For those who haven’t been on a dive in a while, it’s a great refresher although the water is very murky by the beach and you don’t really see much.

We did our intro course and then came back a couple of hours later when we could dive later on that day.


Heading out to the dive

After meeting up and then making our way over to the boat we were ready to get things started. I love the boats they use in the Madlives. Not just because they look cool but they are also very practical.

Getting ready to ship out for the dive.

In addition to being flat-out charming, the boats are spacious and come equipped with bathrooms and plenty of seating under the shade. It’s definitely not the same look you’re used to seeing when diving in the US and Caribbean.

The racks for the diving equipment and dressing areas also aren’t too cramped so you don’t have to fight for real estate as you get ready to dive. The staff from the Conrad was also very nice and accommodating, making the entire diving trip a smooth experience.

There’s also a deck you can relax on and even a top deck you can climb up on.

There’s a nice deck for getting sun, too.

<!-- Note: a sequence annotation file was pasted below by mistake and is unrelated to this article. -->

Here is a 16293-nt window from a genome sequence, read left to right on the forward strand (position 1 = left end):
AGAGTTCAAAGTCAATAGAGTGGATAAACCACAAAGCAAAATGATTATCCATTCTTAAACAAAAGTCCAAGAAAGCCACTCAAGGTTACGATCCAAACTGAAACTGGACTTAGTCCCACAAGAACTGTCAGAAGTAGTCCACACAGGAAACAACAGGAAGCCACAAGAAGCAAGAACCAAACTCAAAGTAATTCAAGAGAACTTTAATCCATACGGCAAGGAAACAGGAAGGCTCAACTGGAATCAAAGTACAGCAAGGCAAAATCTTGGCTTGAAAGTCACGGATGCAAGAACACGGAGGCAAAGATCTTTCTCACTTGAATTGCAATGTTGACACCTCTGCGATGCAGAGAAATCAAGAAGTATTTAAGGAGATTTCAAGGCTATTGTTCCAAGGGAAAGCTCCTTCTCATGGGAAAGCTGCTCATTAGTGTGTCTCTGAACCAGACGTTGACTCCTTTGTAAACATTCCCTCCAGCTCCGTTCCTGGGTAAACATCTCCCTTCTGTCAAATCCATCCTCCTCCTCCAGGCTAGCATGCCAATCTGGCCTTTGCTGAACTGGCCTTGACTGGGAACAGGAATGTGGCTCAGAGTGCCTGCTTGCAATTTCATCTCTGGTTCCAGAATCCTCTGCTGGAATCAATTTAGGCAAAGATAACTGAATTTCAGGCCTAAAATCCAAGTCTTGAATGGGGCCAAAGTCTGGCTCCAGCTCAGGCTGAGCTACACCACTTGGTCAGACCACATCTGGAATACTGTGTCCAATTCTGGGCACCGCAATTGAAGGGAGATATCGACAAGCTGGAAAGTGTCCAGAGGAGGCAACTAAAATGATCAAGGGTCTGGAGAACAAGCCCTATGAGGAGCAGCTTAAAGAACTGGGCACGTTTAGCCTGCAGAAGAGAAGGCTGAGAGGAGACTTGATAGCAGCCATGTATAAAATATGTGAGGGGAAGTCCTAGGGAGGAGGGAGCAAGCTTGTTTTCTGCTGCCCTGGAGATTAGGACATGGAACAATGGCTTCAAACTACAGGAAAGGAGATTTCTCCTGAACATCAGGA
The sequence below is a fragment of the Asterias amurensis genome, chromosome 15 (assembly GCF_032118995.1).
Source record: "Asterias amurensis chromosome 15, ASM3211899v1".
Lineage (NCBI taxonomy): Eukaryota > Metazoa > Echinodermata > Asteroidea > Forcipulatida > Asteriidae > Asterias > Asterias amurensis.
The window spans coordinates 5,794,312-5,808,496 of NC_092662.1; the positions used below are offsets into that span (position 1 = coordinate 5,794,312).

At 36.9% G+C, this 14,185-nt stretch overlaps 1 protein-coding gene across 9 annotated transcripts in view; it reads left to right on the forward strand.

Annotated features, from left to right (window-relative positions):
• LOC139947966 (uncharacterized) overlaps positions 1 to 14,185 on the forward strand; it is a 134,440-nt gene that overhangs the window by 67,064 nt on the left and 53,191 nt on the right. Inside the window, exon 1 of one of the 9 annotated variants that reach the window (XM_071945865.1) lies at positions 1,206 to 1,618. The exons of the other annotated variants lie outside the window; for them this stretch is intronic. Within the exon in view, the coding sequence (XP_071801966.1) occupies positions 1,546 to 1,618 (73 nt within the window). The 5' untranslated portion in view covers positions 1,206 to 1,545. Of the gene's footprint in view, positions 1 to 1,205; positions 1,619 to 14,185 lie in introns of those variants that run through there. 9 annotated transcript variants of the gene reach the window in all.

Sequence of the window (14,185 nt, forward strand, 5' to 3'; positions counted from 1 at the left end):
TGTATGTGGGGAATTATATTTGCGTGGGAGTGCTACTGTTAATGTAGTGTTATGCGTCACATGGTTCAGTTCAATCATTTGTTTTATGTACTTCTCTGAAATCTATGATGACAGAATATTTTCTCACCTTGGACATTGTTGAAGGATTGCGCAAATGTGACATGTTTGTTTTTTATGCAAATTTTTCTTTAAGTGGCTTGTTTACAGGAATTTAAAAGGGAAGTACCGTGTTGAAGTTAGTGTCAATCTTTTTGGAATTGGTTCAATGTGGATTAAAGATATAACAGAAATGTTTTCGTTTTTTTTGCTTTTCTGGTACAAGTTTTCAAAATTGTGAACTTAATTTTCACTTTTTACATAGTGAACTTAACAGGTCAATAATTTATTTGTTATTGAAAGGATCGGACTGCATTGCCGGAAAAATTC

I didn’t time the ride out to Manta Point, but it’s very close and I want to say it only took close to 10 minutes from the time of departure to the time we were getting ready to dive.

On our dive, we only had two other divers with us so the boat was mostly empty. Our instructor who took us through the orientation dive came with us on the trip though I think another dive master was heading the dive.

Getting ready to make the plunge.


The dive

As soon as we broke the water we were immediately greeted by some fish, which I always take as a good sign.

Once we reached about 30 to 40 feet we started to make our way over the reef. I can’t recall the visibility that day but it was decent, though I’ve certainly seen better on other dives.

As soon as we hit the reef, I could tell that this dive was going to be a good one — there were fish everywhere.

I’d never ran into unicorn fish until coming to the Maldives (at least not ones that I could remember seeing) but they are some interesting looking fish and they came in different varieties: dark and light.

Maldives unicorn fish.
Maldives unicorn fish.

One thing I loved about this dive was that it was absolutely teeming with bright and colorful wildlife. There were schools upon schools of fish that we swam though during the dive. Sometimes there were so many that it made it difficult to spot other fish.

Manta point teeming with wildlife.